With 84 days left until the start of the NFL season, our countdown to the big day, Thursday, Sept. 4, when the Green Bay Packers travel to Seattle to take on the Super Bowl Champion Seahawks will focus on the the number that represents the number of days remaining … today it’s #84.
We highly recommend “Packers by the Numbers: Jersey Numbers and the Players Who Wore Them,” by John Maxymuk. The book, which chronicles every Packers jersey number was published in 2003, so it may be a bit incomplete, but it provides a strong background of information about Packers players and their jersey numbers up to that point in time.
Today, we highlight a player who might have been the most dynamic and talented player on the field, but not very nice to the media covering the team – Sterling Sharpe.
If there was a better Packers player to wear #84, I’m not sure who it might be.
Today we focus on Sharpe, who could probably be ranked as one of the top five or 10 of the best Packers ever.
Had Sharpe not been forced to retire long before his career was over, who knows what kind of successes he could have experienced. I often think about what would have been had Sharpe been able to spend more time with Brett Favre throwing him passes.
The thought is scary.
In seven seasons with the Packers, he caught 595 passes for 8,134 yards (13.7 yards per reception) and 65 touchdowns. In his final three seasons while playing with Favre, his numbers were sick – 314 receptions for 3,854 yards (12 yards per catch), and 42 touchdowns. Yes, those are stats for his final three years with the Packers – all with Brett Favre.
The thing about Sharpe is that his personality was such that many felt he was arrogant, cocky, and self-centered.
Yes, he was … and longtime journalist Bud Lea rated Sharpe as the number one biggest jerk of all Packers players he had covered over the years. Sharpe decided in his first season in Green Bay to shut out the local media. He never did talk to the local beat writers covering the team. In addition, do you remember when just before the season opener in 1994 that he walked out on the team and demanded the team renegotiate his contract?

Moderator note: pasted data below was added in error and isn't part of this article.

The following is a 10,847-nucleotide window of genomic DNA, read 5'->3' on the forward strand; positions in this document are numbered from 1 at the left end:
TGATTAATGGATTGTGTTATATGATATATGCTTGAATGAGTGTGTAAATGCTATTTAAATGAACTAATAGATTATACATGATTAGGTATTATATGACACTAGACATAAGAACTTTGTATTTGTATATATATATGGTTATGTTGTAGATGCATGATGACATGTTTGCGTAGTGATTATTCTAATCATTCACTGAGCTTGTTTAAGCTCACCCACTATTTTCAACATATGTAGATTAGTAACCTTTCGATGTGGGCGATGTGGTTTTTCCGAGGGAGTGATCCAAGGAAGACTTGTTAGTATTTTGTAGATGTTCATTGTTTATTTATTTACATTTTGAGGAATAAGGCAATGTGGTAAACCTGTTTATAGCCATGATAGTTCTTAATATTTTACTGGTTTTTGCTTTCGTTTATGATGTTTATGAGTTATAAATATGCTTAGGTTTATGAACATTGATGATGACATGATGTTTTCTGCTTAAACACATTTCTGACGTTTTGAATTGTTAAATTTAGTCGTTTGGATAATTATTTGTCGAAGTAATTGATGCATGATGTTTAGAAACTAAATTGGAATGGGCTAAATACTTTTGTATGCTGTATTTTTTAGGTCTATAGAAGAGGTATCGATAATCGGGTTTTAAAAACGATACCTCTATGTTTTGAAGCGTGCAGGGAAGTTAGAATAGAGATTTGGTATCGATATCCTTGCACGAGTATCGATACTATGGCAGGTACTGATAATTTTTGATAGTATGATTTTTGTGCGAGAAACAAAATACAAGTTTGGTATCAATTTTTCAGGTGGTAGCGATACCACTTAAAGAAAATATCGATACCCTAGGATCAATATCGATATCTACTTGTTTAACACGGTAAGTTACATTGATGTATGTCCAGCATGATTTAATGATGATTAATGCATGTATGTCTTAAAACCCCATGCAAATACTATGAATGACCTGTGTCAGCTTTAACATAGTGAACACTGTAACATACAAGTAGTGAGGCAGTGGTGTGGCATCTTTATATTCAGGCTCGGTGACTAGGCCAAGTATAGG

His actions were deplorable and many of his teammates thought so, too.
However, in Sharpe’s defense, football is a business and he was a hell of a businessman … and football player.
Here is how Maxymuk describes Sharpe:
"Sharpe clearly had a dominant personality. What is lost in all that is what a magnificent player he was. He was big and strong and had good speed, but more important had great moves and could get open against anyone. He had terrific hands and did not shy away from catching the ball in heavy traffic. Once he caught the ball, he knew what to do with it and where the end zone was. In short, he was ideally suited to the San Francisco passing scheme, commonly known as the West Coast Offense, that new coach Mike Holmgren installed in Sharpe’s fifth year.Sharpe credited that offense with helping him reach new heights “Ive had a chance to line up all over teh field and that makes it hard to double me. And if you get open, they will get you the ball. As a recevier, you can’t help but love it.”Sterling led the league in receptions three times, once in yards receiver, and twice in touchdown catches. In addition, he was tough; he was frequently called a “warrior.” In those seven years he played through broken ribs, pulled hamstrings a cervical injury and turf toe without complain … he never missed a game. In his own words, he was old school, “and to me Lambeau Field is old school. You play when you’re hurt, you play in the cold, you play in the mud, you play when the field conditions are nowhere near their best and you go out there and you perform because you’re a professional. Every time I think of Lambeau Field, that’s football to me.”"
Here are Sterling Sharpe’s career statistics: